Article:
Who ever knew Kevin Youkilis was Jewish? Who ever even thought to ask? The ferociously goateed Boston Red Sox infielder is one of several Hebrew hammers lightly profiled in the new documentary Jews and Baseball, a sunny jaunt through the diamond that reaches from Lipman Pike, the first-ever paid baseball player, through Hank Greenberg and Sandy Koufax up to Shawn Green. The first major head of the players' union was Jewish, we learn. So was the man who wrote the music for "Take Me Out to the Ball Game."
Talking heads testify to the importance Jews have had in the sport, with archival footage mixed in. A few minutes pass praising a player, then a fade to black announces that we're on to somebody else. Like baseball, the film wraps itself up in names, dates, stats, and highlights, losing story along the way. It celebrates Greenberg, one of his era's greatest, for not playing on Yom Kippur during a pennant race, but neglects to say (a) whether his team won that day, (b) whether the Tigers won the pennant that year, or (c) whether Greenberg took Yom Kippur off in subsequent seasons. The film feels simultaneously micromanaged and slapdash, spouting generalities about the game while neglecting to show a full at-bat. The anecdote triumphs over the big picture consistently, and grasps at meaning feel strained, like the interviewee who tells us that Jews have baseball in their blood because the Bible starts with "In the big inning."
So, what's the big picture? Why should Jews care about what other Jews are playing, and why should non-Jews care about Jews at all? As the film hints by describing Greenberg pep-talking a young Jackie Robinson, the major-league Jewish triumph is a universal one. In a London Review of Books piece shortly after Obama's 2008 election, Slavoj Žižek assessed its appeal. The point, he wrote, wasn't just that a black man had won, but that a black man could win. It's worth arguing that the Jews were history's first "niggers"—a perpetually excluded, stomped-on group, almost to the point of comedy. (As the author Michael Patrick MacDonald has written, "Of course, no one considered himself a nigger. It was always something you called someone who could be considered anything less than you.") A Jew's rise to the top of a society intellectually, financially, and even physically was thus important symbolically not only for other Jews, but for all oppressed peoples. The success of a white-but-not-quite-right group in baseball eventually helped bring in darker-skinned people—first African Americans (a similar trend happened in basketball), then Latinos. Without Sandy Koufax, there would be no Pedro Martinez.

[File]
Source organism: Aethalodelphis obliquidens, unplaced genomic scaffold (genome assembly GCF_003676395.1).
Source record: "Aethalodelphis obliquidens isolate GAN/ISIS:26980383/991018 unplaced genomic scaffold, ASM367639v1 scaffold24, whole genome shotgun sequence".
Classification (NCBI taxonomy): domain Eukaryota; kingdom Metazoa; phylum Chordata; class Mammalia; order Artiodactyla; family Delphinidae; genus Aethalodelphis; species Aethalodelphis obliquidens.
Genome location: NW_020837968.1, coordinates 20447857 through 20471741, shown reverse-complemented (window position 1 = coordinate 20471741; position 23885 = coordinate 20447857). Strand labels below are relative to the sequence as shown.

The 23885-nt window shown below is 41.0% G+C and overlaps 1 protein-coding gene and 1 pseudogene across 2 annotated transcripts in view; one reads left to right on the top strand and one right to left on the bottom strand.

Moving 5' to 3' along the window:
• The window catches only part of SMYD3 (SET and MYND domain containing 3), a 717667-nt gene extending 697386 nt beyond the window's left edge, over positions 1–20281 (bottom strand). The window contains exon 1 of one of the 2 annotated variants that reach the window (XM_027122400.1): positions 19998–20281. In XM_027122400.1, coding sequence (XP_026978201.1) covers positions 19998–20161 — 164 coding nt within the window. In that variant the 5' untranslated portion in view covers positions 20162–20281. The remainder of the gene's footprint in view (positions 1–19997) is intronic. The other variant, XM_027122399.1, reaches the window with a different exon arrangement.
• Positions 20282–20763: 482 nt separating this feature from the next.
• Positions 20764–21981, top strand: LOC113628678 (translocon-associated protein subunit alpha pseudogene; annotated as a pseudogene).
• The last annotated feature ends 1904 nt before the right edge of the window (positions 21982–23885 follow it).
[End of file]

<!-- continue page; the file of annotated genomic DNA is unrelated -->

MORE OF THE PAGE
As Jews have more casually entered America's fabric, what it means to be Jewish has changed. Jews and Baseball holds up former star Shawn Green as a model for current Jewish fans, but fails to note that in 2001 Green chose not to play on Yom Kippur, nearly 70 years after Greenberg made the same decision. Historical consensus seems to be that Greenberg did a great thing by calling public attention to Judaism; by contrast, the major question both in 2001 and now surrounding Green's choice to sit has been whether he did enough.
Do you need to do anything? It says something about the assimilated state of Judaism in America that the most prominent Jewish player in this past World Series, Texas's Ian Kinsler, technically isn't Jewish. It also says a lot about the way historical roles have changed that the world's most prominent niggers now are Palestinians oppressed by the Israeli government, and that many Jews have dissociated themselves from Israel to take Palestine's side. (What hasn't changed, alas, is the predominance of anti-Semitism worldwide, Israel being the latest excuse.) Judaism is in one of the most comfortable positions that it's probably ever been in right now, and so the need to identify oneself as Jewish—let alone stand for Judaism, let alone defend it—feels less urgent.
Still, the words "Yes you can" prove potent in any field, especially when coming from someone with whom you identify. Identification doesn't have to be religious (your hero can have also come from the Philadelphia area, can have also had divorced parents), it's just one clear model. Warshow, Farber, Sontag, Hoberman, Rosenbaum, Lopate, Scott: I wanted to be a film critic before I learned that many of the greatest have been Jewish. Now that I know, they inspire me even more.